DSpace university logo mark
Advanced Search
Japanese | English 

NAOSITE : Nagasaki University's Academic Output SITE > University Hospital > Articles in academic journal >

Sex differences in uric acid levels in kidney transplant recipients and their donors: a preliminary retrospective cross-sectional study


File Description SizeFormat
RRT5_47.pdf703.54 kBAdobe PDFView/Open

Title: Sex differences in uric acid levels in kidney transplant recipients and their donors: a preliminary retrospective cross-sectional study
Authors: Kitamura, Mineaki / Mochizuki, Yasushi / Matsuda, Tsuyoshi / Mukae, Yuta / Nakanishi, Hiromi / Ota, Yuki / Uramatsu, Tadashi / Obata, Yoko / Sakai, Hideki / Mukae, Hiroshi / Nishino, Tomoya
Issue Date: 27-Nov-2019
Publisher: BioMed Central Ltd.
Citation: Renal Replacement Therapy, 5(1), art.no.47; 2019
Abstract: Background: Higher serum uric acid (UA) levels are associated with poorer renal prognosis. In kidney transplantation, both donors and recipients are diagnosed as having chronic kidney diseases (CKD) based on renal function; however, their UA levels slightly vary. Elucidating the differences in UA would help improve kidney prognosis, especially for recipients. Therefore, we investigated UA levels in kidney transplant recipients by comparing them to those in their donors. Methods: In this retrospective cross-sectional survey, background information and blood examination results were collected from the donors just before donation and after transplantation in the donors and recipients. Associations between UA and sex estimated glomerular filtration rate (eGFR), and body mass index (BMI) were evaluated. Data were assessed by the Wilcoxon rank-sum test for continuous variables and the chi-squared test for categorical variables; multiple linear regression analyses were performed to determine which factors were associated with renal function before and after transplantation. Results: Participant characteristics were as follows. The mean donor age (n = 45, 16 men and 29 women) was 55 ± 11 years, and the mean recipient age (n = 45, 25 men and 20 women) was 46 ± 16 years. Sex-related differences (UA levels in men were predominant) existed in the UA of donors before (P < 0.001) and after donation (P < 0.001). Conversely, there were no significant sex-related differences in the UA of recipients (P = 0.51); the mean standardized eGFRs were similar in donors and recipients after transplantation. Multivariate linear regression analysis showed donor UA only correlated with donor sex before donation (P = 0.008). After donation, donor UA was associated with donor sex (P = 0.006), eGFR (P < 0.001), and BMI (P = 0.02). Notably, the UA of recipients after transplantation was only associated with eGFR (P = 0.003). Conclusions: Sex has less impact on UA in recipients than in donors. UA has a greater impact on renal prognosis in women than men, even at the same UA level. Therefore, attention should be given to UA levels in female recipients. These findings can be useful for determining patient prognosis following kidney transplantation in both donors and recipients.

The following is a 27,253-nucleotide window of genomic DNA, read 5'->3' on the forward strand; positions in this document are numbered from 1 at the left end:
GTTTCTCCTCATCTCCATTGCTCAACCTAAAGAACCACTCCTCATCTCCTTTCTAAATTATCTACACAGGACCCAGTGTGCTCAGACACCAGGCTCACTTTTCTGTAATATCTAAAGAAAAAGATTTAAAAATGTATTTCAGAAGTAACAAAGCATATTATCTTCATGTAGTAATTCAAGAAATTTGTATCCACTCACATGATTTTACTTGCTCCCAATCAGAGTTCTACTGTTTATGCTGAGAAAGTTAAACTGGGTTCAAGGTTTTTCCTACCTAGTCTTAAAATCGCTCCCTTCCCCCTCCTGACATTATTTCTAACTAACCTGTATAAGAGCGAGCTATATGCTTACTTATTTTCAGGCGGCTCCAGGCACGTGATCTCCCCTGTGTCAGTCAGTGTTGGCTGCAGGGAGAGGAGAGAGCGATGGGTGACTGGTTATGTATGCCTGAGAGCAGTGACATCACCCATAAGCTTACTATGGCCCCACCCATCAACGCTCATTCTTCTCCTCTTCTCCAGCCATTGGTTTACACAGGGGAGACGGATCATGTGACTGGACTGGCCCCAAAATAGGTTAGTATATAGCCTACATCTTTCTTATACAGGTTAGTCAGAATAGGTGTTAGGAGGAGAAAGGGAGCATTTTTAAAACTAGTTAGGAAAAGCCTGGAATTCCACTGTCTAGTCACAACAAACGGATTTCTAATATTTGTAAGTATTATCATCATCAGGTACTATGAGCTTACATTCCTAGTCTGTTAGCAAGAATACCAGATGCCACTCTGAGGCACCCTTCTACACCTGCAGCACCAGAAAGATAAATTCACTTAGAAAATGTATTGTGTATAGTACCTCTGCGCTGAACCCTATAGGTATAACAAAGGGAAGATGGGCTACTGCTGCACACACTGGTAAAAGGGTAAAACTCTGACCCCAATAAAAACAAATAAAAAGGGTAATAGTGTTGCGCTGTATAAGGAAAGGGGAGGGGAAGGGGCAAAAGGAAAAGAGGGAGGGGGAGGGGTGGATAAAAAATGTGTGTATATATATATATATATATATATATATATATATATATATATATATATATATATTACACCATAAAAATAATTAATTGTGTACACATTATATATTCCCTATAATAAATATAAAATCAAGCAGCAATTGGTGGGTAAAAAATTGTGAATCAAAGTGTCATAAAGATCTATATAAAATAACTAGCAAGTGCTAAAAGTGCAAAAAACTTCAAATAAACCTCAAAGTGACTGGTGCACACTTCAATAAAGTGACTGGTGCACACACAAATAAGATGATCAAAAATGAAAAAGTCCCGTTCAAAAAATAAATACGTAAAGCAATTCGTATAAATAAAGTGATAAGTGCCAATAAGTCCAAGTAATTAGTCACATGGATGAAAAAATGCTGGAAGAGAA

Keywords: Uric acid / Kidney transplantation / Sex / Glomerular filtration rate / Chronic kidney disease
URI: http://hdl.handle.net/10069/39994
DOI: 10.1186/s41100-019-0242-7
Rights: © The Author(s). 2019 Open Access This article is distributed under the terms of the Creative Commons Attribution 4.0International License (http://creativecommons.org/licenses/by/4.0/), which permits unrestricted use, distribution, and reproduction in any medium, provided you give appropriate credit to the original author(s) and the source, provide a link to the Creative Commons license, and indicate if changes were made. The Creative Commons Public Domain Dedication waiver(http://creativecommons.org/publicdomain/zero/1.0/) applies to the data made available in this article, unless otherwise stated.
Type: Journal Article
Text Version: publisher
Appears in Collections:Articles in academic journal

Citable URI : http://hdl.handle.net/10069/39994

All items in NAOSITE are protected by copyright, with all rights reserved.

 

Valid XHTML 1.0! Copyright © 2006-2015 Nagasaki University Library - Feedback Powerd by DSpace